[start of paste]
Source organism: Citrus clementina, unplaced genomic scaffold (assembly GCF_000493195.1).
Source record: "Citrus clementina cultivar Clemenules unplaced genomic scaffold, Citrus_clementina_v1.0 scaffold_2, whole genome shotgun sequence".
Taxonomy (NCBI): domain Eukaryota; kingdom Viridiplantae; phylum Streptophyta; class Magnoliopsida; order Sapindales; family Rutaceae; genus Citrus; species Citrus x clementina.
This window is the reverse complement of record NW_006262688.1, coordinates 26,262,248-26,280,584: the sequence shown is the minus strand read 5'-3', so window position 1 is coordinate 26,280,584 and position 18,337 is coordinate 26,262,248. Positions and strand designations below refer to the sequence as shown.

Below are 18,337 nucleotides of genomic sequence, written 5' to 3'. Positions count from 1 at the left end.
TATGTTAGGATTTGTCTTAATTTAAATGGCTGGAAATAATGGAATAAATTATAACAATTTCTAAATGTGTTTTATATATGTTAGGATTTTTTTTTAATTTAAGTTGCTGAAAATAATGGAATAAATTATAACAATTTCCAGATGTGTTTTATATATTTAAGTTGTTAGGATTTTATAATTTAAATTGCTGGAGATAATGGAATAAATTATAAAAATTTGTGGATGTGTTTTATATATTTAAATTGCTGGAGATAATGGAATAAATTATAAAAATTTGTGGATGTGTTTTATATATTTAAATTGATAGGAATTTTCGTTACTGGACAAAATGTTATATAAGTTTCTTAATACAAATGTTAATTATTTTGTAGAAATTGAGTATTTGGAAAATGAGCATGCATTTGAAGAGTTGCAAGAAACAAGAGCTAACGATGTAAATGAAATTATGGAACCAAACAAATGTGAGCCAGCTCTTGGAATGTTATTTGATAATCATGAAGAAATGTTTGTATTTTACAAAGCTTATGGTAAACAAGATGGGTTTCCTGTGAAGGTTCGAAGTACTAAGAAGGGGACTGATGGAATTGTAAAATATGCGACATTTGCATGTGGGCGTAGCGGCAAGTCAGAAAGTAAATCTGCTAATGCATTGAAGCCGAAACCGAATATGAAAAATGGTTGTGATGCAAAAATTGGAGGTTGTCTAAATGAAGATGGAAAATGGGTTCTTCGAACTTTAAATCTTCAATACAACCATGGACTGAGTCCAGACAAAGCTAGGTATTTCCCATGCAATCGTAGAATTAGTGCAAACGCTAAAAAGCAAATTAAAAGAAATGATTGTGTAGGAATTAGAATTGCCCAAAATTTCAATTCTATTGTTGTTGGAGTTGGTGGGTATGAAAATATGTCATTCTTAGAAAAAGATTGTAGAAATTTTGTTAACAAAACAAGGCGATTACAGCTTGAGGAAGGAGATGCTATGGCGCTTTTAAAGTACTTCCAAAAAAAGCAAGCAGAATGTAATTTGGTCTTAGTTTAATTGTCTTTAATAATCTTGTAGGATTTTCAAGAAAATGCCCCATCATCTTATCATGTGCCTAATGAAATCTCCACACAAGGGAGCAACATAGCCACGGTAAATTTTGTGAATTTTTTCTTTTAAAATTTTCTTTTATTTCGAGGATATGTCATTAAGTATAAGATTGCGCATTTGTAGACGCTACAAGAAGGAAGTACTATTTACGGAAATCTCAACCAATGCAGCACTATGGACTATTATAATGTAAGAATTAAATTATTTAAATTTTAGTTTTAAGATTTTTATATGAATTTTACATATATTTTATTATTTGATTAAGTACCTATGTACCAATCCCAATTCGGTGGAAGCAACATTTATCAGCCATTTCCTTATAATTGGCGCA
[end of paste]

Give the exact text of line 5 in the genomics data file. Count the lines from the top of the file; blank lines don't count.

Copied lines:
Below are 18,337 nucleotides of genomic sequence, written 5' to 3'. Positions count from 1 at the left end.